Domestic Spying on S.B. Peaceniks

by Nick Welsh

California Attorney General Bill Lockyer denounced the
collection of political information by the governor’s Office of
Homeland Security (OHS) earlier this year about a protest co-hosted
by the Santa Barbara chapter of the Women’s International League
for Peace and Freedom (WILPF) in the Courthouse’s Sunken Gardens.
“There’s no legitimate intelligence purpose served by the
collection of this type of information. Zero,” said Lockyer
spokesperson Tom Dresslar. Dresslar added that based on reports of
such intelligence-gathering that appeared in the Los Angeles Times
last weekend, the OHS has drafted new guidelines “based on freedom
of speech and the Bill of Rights.” The Times reported that a
private contractor hired by the OHS had included information in its
March 7 report stating the Santa Barbara demonstration was
scheduled to take place the following month.

Ultimately that demonstration — on behalf of MacGregor Eddy
(pictured), a Salinas nurse arrested for trespassing at a
Vandenberg Air Force Base peace protest — never took place. OHS
Deputy Director Chris Bertelli acknowledged that the information
was included in a daily briefing prepared by SRA International, but
said OHS officials objected to its inclusion at the time. SRA
International is a private contractor hired by OHS and is paid $4
million by the state of California to assist in
information-gathering and analysis. Bertelli added that the
information was included in a draft report prepared by SRA — which
was just beginning its contract at the time — as a dress rehearsal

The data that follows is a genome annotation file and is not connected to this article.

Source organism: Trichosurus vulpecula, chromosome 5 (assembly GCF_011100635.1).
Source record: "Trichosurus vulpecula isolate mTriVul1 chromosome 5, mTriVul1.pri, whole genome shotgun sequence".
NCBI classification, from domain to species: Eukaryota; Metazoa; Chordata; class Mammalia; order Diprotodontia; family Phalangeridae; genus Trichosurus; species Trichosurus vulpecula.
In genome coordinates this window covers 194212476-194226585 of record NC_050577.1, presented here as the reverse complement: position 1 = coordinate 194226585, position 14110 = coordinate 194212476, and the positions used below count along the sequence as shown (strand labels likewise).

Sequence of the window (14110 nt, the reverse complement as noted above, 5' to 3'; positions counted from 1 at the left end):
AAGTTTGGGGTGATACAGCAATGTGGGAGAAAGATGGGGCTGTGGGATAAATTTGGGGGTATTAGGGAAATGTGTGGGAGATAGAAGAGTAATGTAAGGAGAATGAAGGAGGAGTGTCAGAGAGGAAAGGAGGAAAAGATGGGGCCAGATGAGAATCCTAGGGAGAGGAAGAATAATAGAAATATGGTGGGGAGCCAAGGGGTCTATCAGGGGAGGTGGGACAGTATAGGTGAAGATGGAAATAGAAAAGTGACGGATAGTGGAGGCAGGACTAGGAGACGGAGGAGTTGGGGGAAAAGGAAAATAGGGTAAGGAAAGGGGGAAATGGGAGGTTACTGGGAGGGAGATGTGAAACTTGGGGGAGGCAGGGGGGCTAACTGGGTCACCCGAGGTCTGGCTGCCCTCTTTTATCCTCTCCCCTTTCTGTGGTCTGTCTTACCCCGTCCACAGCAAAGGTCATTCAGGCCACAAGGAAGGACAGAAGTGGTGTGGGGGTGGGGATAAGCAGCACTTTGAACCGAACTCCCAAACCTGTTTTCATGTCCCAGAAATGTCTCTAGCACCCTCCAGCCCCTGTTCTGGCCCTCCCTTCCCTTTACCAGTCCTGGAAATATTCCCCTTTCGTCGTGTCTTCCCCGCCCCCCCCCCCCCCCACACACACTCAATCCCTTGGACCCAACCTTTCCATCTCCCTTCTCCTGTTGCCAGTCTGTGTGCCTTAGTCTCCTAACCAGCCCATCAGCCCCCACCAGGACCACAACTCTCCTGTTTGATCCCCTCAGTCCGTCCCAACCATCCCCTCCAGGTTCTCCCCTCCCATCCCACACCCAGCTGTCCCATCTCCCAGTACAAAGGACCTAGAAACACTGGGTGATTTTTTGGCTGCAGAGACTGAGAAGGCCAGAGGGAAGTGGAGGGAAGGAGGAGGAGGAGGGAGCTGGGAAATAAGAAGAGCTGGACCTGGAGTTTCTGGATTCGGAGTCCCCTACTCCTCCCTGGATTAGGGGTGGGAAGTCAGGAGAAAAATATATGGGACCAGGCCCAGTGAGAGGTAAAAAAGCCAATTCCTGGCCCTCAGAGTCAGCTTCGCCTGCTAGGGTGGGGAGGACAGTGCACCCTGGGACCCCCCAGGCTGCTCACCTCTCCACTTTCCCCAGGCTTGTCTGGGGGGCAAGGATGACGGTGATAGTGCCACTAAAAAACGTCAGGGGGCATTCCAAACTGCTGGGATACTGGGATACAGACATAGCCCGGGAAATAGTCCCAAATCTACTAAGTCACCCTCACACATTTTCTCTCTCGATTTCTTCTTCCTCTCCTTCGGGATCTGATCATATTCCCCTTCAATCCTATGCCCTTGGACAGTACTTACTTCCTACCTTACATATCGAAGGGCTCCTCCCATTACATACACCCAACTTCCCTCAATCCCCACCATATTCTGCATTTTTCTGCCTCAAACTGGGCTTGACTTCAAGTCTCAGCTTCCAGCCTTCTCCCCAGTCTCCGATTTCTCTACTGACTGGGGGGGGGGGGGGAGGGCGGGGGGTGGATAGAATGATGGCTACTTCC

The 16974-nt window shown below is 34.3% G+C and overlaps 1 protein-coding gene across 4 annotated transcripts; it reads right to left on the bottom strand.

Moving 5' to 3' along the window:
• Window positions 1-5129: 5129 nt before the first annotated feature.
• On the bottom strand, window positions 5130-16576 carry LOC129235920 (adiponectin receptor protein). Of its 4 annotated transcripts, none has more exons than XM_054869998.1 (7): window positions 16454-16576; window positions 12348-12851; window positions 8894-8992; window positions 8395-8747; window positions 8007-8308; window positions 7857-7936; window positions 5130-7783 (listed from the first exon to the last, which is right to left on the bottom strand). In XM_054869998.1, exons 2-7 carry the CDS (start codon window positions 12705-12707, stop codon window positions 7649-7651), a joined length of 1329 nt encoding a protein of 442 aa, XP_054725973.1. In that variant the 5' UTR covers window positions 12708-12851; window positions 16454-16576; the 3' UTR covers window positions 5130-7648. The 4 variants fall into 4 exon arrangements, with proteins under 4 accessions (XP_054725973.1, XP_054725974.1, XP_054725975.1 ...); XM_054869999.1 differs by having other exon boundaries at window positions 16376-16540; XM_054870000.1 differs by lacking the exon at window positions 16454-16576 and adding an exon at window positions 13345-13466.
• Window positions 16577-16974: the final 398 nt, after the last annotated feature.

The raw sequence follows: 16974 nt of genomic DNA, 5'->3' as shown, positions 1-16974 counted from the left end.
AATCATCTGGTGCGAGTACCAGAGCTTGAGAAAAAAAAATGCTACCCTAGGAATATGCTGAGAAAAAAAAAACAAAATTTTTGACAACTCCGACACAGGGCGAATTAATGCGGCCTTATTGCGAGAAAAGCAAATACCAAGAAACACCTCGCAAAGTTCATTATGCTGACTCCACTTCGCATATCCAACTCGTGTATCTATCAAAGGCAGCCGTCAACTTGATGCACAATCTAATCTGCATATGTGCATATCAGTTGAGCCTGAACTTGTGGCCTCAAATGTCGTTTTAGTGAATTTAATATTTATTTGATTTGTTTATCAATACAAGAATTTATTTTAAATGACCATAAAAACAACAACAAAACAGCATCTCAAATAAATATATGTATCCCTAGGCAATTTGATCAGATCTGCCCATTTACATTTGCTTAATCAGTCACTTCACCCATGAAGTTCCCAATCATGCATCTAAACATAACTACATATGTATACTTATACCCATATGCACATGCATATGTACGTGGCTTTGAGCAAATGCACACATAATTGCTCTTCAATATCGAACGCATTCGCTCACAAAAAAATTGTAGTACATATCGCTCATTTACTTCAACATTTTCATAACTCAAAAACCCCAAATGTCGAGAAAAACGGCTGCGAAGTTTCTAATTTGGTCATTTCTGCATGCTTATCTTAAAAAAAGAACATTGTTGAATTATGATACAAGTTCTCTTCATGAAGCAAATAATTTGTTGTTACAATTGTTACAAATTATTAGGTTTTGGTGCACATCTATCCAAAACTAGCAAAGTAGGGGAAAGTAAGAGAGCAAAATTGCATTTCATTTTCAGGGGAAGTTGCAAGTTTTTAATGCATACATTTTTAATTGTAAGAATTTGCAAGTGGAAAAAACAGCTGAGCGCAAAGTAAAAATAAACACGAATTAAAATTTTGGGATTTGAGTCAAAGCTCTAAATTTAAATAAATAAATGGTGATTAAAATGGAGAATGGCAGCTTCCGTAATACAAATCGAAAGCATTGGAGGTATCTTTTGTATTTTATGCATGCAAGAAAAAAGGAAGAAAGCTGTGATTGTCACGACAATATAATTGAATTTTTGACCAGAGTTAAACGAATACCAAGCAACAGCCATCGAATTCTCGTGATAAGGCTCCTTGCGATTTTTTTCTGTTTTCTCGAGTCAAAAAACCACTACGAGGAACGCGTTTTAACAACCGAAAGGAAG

for what kind of information was to be included, and excluded. “We
told them at the time this is not something we want, that it was
not appropriate, and that it violated policy. It was a draft report
and it never made it into a final report and it never made it to
the director. And it’s never happened again.” Bertelli described
the report on the WILPF protest as extremely brief and “bare
bones.” To make matters worse, the SRA report also managed to get
its facts wrong. According to Judith Evered of the Santa Barbara
WILPF chapter, WILPF was one of 12 organizations to sponsor the
courthouse demonstration, not the only one. “I think they gave us a
little too much credit,” she said. As for Eddy, since sentenced for
her trespassing, she said the state attention was “flattering, but
creepy.” She noted that Santa Barbara’s WILPF chapter has six
members with the average age of 80 — in fact it’s 12 members and
they’re not quite that old — adding, “If we were not sliding toward
a police state,” she said, “it would be funny.”


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